All week we've been previewing this year's Tigers on a position-by-position basis. If you missed any of the previous pieces, catch up with all of them by clicking the links below:
Corner Infielders, Catchers
Today we'll take a look at the final position group — the outfield. LSU is even faster in the outfield than they were ago. Andrew Stevenson and Mark Laird have another year under their belt and with veterans Jared Foster, Chris Sciambra and Sean McMullen in the mix, this is probably LSU's deepest unit on the field.
Speed is the name of the game, and as LSU showed several times last season, that attribute can really change a game.
"You just can't quantify a value for speed in the outfield," said LSU coach Paul Mainieri. "You're taking away those base hits and making it more challenging for the other team. The whole idea is run differential, so whether you're scoring runs or saving runs, it all counts the same when you're trying to win the ball game."
With so much talent and experience in the outfield, Mainieri had some decisions to make with how he wanted to align it. The first priority was finding a new everyday player to replace Raph Rhymes. Mainieri thinks he's found that in Foster.
The former walk-on quarterback has been a key contributor in the first two years of his career, but he's never found a steady spot in the starting lineup. That'll change this year though, as Foster will not only be in the everyday lineup, but he'll also be hitting cleanup.
"The last three weeks, he's played unbelievable," Mainieri said. "I told him about a week ago he'd be an everyday player, and I really think he's ready to blossom. I'm going to hit him four-hole, right behind [Alex] Bregman, so that shows you how much confidence I have in him."
Foster not only has speed. He also possesses the strongest arm among the outfielders, as he showed in last year's SEC Tournament Championship Game against Vanderbilt. He said he's excited to get the chance to show that off on a more regular basis.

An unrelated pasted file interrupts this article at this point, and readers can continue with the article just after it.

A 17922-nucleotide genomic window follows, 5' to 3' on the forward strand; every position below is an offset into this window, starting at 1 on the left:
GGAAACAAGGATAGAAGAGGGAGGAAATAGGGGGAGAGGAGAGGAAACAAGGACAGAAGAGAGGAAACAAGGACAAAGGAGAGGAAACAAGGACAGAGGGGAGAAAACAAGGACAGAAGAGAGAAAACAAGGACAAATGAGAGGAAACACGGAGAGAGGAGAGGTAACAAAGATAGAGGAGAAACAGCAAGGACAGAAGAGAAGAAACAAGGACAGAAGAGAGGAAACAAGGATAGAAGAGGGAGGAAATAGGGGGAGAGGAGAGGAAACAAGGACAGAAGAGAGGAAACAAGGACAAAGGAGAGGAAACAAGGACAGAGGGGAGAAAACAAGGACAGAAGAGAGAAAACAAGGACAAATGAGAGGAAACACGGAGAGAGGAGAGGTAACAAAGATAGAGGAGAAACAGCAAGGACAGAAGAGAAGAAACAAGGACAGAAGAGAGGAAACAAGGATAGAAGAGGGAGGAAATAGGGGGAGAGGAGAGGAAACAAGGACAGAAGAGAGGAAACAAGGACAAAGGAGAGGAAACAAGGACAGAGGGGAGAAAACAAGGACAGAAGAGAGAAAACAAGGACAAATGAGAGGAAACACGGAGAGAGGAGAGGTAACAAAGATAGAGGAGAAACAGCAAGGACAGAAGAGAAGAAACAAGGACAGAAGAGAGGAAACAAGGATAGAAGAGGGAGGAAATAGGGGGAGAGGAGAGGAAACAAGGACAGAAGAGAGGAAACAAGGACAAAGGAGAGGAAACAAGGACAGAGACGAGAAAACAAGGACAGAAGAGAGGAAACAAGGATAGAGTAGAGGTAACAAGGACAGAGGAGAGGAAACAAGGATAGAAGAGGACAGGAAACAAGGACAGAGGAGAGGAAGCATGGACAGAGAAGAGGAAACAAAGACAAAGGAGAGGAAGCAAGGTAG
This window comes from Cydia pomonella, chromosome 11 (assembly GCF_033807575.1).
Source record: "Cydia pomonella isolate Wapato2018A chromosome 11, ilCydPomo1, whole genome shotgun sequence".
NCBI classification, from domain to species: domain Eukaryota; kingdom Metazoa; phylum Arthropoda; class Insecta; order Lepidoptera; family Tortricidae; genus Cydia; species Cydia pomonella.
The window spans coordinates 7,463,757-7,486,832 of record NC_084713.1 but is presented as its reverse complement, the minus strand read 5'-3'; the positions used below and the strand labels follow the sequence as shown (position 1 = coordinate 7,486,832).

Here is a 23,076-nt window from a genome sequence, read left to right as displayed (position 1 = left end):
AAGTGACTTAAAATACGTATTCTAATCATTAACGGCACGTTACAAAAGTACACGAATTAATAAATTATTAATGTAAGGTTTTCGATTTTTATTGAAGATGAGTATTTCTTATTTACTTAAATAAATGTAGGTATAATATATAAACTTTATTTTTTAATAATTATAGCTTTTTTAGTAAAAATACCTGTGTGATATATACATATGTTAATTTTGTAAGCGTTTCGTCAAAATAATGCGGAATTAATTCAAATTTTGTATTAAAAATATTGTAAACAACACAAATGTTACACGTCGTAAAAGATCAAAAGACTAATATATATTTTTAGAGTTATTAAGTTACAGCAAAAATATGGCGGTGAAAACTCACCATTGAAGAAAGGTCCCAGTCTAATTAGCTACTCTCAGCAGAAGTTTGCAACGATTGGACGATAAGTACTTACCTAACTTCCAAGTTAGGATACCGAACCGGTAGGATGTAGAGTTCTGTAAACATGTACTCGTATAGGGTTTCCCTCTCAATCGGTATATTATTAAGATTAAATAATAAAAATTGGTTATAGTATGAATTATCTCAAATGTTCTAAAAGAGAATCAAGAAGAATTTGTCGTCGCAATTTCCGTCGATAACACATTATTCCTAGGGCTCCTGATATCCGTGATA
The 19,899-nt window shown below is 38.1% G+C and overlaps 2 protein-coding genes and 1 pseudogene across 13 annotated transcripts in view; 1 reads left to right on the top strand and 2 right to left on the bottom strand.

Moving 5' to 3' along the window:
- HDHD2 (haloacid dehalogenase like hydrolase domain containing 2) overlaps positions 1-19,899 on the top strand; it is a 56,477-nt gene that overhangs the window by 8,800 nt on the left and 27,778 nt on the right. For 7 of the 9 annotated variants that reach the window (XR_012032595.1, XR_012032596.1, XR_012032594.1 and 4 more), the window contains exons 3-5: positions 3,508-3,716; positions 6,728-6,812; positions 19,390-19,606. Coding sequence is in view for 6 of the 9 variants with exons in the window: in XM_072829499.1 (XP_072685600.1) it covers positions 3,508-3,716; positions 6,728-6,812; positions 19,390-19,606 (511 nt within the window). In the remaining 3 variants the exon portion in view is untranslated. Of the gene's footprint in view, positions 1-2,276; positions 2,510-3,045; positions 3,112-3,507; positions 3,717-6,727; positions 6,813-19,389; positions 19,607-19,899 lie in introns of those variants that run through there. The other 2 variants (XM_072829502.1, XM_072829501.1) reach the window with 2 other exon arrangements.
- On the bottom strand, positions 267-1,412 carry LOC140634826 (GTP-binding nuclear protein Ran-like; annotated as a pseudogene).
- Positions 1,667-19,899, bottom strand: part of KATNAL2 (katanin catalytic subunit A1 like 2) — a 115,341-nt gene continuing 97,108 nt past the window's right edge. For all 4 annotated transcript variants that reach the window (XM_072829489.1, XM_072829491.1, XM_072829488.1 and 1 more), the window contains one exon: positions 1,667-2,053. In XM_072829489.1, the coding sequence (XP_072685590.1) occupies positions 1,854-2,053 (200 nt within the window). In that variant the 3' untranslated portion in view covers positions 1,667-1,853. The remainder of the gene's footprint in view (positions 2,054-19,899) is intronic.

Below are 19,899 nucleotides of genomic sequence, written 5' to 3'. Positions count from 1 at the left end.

"I've been working hard this whole time and I finally get the chance to do it," Foster said. "I'm starting to feel comfortable and it's starting to come. It feels good right now, so I just have to keep it up."
When Mainieri inserted Foster into the starting lineup, he made another change. He flipped Foster over to right field and moved Laird to left field. While it's not a drastic switch, Laird admits it does take some getting used to.
"It's a little different with the reads off the bat," Laird said. "But I've been getting practice these last couple weeks, so I'll be ready. I'll be fine. You get more balls that die with topspin and break toward the line, which is the opposite from right field."
Because Friday night forecasts project some chilly temperatures, Mainieri will opt on the side of caution and start McMullen in center field for the opener.
"We think he's 100 percent, but once the sun goes down, the temperatures are going to drop," Mainieri said. "I'm just concerned on a cold night with him standing out there in center field, all the sudden a quick movement might aggravate it again…His game is speed, so if he strains that quad again, we'll be dealing with it all season and it neutralizes what he brings to our team."
Mainieri does expect Stevenson to be back in the lineup for Saturday and Sunday, and McMullen will resume his duties as designated hitter. Though he will be LSU's regular DH, Mainieri has said McMullen will also see some time in the outfield, and the Tigers also have Sciambra waiting in the wings as an experienced reserve.
The Tigers obviously won't be strapped for depth in the outfield, which will allow the current batch of freshmen some time to develop. Coming out of fall, Mainieri said he expected all three — Jake Fraley, Jarrett DeHart and Cade Stone — to redshirt.
But Maineiri said a couple weeks back that Fraley has actually made a case to get some playing time in 2014. Fraley had a disappointing fall, but since returning from winter break, Mainieri said he's looked much more like the elite player they recruited.
"It's like watching a flower bloom," Mainieri said. "He's not going to be an Opening Day starter, but he can be a key contributor by the time conference play comes around."